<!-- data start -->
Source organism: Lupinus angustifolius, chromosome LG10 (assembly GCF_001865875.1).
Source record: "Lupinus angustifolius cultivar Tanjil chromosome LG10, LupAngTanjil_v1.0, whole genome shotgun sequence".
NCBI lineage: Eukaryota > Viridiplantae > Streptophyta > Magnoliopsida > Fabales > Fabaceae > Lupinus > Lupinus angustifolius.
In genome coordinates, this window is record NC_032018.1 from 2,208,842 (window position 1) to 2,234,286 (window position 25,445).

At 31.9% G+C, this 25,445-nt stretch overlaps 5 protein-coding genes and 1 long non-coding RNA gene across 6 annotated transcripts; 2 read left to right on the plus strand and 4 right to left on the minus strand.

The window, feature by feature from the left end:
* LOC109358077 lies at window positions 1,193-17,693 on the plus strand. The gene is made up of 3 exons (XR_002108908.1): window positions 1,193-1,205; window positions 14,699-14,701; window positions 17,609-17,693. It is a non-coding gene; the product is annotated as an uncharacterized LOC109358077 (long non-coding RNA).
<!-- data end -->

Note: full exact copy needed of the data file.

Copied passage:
Source organism: Lupinus angustifolius, chromosome LG10 (assembly GCF_001865875.1).
Source record: "Lupinus angustifolius cultivar Tanjil chromosome LG10, LupAngTanjil_v1.0, whole genome shotgun sequence".
NCBI lineage: Eukaryota > Viridiplantae > Streptophyta > Magnoliopsida > Fabales > Fabaceae > Lupinus > Lupinus angustifolius.
In genome coordinates, this window is record NC_032018.1 from 2,208,842 (window position 1) to 2,234,286 (window position 25,445).

At 31.9% G+C, this 25,445-nt stretch overlaps 5 protein-coding genes and 1 long non-coding RNA gene across 6 annotated transcripts; 2 read left to right on the plus strand and 4 right to left on the minus strand.

The window, feature by feature from the left end:
* LOC109358077 lies at window positions 1,193-17,693 on the plus strand. The gene is made up of 3 exons (XR_002108908.1): window positions 1,193-1,205; window positions 14,699-14,701; window positions 17,609-17,693. It is a non-coding gene; the product is annotated as an uncharacterized LOC109358077 (long non-coding RNA).